Differences and Similarities between Female and Male Managers

Earlier management research took it for granted that managers were men (e.g., Dalton, 1959; Mintzberg, 1973, 1989), and ignored gender issues altogether. The so-called great-man theory is one of the earliest management theories. It argues that persons (men) who have influenced Western civilization have characteristics that are needed in a good leader. Another of the early theories is trait theory. It assumes that effective leaders have distinct personal qualities that differentiate them from other people. Many of these traits tend to be stereotypically male (Weiss, 1996).

Behavioral theories focus on managers' behavior. There are three main types of behavioral theory. The first distinguishes between two types of behavior: task-oriented style and interpersonally oriented style. The second distinguishes between two types of leadership: autocratic and democratic. The third type, situational theory, regards different types of behavior appropriate for various situations. The behavioral theories implicitly suggest that better managers are either masculine (i.e., high-task/low-interpersonal style, autocratic decision-making) or feminine (i.e., low-task/high-interpersonal style, democratic decision-making) (Powell, 1993).

Powell (1993) introduces a modern approach to management theory and claims that there are three perspectives on the difference between female and male managers: (1) there are no differences between men and women as managers. Women managers try to become like men and reject the gender stereotype; (2) men make better managers because their early socialization experiences differ: they play more team sports than girls (Hennig & Jardim, 1977); (3) stereotypical differences between the sexes, where women in managerial roles bring out their feminine characteristics which tend to be stereotypical.

Feminist researchers, such as Rosener (1990), argue that female and male leaders differ in accordance with gender stereotypes. Rosener argues that femininity is particularly needed in today's work life and claims, along the same lines as Powell (1993) and Gardiner and Tiggemann (1999), that there are profound differences between male and female leaders: female leaders concentrate on the relationships between people, whereas men tend to concentrate on the issues or tasks. Women use more personal power, that is, power based on charisma and personal contacts, whereas men tend to use structural power, that is, power based on the organizational hierarchy and position (Eagly & Johnson, 1990). Lundberg & Frankenhaeuser (1999), in turn, argue that there is no difference between men and women in interpersonal style of leadership, but that men are more task oriented than women.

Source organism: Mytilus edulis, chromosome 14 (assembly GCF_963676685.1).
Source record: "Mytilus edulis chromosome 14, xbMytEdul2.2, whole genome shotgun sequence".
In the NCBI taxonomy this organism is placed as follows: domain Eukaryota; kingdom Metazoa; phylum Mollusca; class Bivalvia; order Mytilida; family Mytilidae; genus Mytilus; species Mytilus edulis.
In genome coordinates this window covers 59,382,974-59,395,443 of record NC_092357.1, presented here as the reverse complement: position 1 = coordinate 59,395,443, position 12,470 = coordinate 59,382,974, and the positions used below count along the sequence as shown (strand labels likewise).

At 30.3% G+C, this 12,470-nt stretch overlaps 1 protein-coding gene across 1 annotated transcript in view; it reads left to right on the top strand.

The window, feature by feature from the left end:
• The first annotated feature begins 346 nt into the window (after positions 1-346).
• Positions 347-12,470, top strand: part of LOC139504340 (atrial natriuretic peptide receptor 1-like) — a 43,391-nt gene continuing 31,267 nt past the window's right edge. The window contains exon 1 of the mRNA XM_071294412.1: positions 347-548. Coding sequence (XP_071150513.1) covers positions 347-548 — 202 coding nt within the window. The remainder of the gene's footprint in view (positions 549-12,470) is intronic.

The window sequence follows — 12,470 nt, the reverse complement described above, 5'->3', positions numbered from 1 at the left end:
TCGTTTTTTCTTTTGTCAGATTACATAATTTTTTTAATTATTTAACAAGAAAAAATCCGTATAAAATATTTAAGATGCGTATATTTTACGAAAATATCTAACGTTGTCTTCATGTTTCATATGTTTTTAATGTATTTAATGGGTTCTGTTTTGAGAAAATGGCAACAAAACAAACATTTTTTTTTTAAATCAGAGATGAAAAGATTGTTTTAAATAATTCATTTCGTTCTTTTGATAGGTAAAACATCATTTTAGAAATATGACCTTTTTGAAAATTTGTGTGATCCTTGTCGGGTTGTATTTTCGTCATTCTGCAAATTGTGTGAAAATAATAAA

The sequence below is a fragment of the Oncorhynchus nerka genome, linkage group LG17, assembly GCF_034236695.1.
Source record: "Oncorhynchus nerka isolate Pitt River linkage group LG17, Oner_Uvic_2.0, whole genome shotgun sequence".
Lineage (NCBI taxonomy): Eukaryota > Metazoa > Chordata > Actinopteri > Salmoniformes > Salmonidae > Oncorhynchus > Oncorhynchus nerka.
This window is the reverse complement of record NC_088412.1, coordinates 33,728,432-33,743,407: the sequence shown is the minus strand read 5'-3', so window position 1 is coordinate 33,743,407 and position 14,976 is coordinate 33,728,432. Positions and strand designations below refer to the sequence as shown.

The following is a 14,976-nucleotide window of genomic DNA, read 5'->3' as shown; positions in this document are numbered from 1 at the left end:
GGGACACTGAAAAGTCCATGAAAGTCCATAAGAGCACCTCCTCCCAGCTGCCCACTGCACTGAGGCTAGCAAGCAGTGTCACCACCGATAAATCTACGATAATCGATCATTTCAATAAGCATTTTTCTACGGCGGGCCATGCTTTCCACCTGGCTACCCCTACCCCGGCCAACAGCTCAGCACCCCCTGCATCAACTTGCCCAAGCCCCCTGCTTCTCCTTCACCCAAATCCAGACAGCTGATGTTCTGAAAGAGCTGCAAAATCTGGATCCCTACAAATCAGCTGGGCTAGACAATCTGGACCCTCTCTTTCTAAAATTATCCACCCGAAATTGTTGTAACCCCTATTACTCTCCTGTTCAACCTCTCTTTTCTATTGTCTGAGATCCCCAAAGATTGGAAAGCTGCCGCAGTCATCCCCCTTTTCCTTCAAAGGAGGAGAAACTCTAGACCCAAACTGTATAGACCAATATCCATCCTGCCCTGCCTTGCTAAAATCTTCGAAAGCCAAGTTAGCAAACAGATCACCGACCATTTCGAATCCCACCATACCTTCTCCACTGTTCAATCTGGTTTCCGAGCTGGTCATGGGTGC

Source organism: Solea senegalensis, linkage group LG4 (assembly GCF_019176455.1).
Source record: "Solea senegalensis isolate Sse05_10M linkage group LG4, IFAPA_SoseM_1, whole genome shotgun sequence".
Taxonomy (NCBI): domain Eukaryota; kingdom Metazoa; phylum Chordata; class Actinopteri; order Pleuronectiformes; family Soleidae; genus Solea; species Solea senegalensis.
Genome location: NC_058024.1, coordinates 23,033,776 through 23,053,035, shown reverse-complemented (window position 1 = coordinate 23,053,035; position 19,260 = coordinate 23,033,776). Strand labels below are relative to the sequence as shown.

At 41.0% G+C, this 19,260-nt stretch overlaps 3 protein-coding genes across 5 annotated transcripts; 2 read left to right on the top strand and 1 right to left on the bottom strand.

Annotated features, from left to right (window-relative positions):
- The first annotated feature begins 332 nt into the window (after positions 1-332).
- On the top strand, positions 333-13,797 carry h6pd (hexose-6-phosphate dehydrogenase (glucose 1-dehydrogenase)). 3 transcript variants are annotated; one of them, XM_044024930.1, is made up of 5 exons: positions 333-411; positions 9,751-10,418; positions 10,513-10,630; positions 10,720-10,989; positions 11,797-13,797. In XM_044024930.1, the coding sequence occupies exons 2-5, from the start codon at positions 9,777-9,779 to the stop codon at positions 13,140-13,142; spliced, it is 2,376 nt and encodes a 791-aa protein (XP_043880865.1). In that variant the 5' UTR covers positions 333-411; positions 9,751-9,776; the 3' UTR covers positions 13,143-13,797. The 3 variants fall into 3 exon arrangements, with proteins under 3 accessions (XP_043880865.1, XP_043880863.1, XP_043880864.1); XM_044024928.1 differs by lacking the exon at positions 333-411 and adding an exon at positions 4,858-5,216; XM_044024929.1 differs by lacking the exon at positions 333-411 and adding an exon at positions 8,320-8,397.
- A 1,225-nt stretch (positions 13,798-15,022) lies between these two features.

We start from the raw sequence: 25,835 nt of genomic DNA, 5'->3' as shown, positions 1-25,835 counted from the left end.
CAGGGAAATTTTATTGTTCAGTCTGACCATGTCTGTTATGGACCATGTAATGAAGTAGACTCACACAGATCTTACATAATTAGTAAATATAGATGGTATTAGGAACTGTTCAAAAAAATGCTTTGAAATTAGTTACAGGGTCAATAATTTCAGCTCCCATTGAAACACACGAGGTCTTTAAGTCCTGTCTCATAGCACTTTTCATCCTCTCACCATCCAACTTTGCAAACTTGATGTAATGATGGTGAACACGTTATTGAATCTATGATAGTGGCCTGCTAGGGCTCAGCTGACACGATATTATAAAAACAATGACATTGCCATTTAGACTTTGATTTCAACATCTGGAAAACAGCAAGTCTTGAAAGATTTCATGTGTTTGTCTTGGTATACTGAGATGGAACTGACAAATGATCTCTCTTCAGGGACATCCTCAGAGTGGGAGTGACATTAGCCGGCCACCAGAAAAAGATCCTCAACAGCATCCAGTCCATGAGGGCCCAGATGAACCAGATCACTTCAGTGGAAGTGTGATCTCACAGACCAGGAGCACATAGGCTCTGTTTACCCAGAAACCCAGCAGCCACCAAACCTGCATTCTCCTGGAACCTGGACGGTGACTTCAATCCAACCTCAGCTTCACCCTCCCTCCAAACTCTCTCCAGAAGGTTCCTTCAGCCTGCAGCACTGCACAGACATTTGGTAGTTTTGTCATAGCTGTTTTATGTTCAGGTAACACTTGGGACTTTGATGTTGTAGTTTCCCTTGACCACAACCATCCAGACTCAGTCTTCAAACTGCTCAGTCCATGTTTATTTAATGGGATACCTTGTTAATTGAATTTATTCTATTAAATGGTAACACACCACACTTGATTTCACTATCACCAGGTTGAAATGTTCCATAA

Schein's (1973) classic study concluded that both female and male executives believed that managers possessed characteristics that were more associated with men than with women. In later studies that examined the perceptions of executive women, women no longer describe successful managers as having only masculine characteristics. More recent management theories, such as the managerial grid theory, claim that both masculine and feminine characteristics are important in a good manager. This theory suggests that the best managers are androgynous; they combine both (masculine) high-task and (feminine) high-interpersonal styles (Kauppinen, 2002; Powell, 1993). Although the concept of androgyny has received mixed support, one aspect has been agreed upon: leadership is generally conceived in masculine terms (Goktepe & Schneier, 1988; Kruse & Wintermantel, 1986), but also feminine features are needed in a manager. Frankenhaeuser et al. (1989) claim that female managers are psychologically more androgynous than men, suggesting that female managers absorb masculine features whereas men stick more to the masculine style. Some researchers suggest that women should adopt a masculine style to become accepted as leaders (Sapp, Harrod, & Zhao, 1996). Women in leading positions have been shown to be more masculine (Fagenson, 1990). However, Watson (1988) has indicated that masculine women's performance level is low, and women choosing such a strategy often experience role conflicts (Geis, 1993). Baril, Elbert, Mahar-Potter, and Reavy (1989) claim that adopting one's masculine and feminine behavior to suit each situation separately might be the best approach.

To summarize, Powell (1993) argues that both feminine managers and androgynous managers seem preferable to the masculine manager in today's work environment. More often than not, management and leadership are dependent on the local context and culture where they are practiced, and this makes it difficult to draw universal theories.

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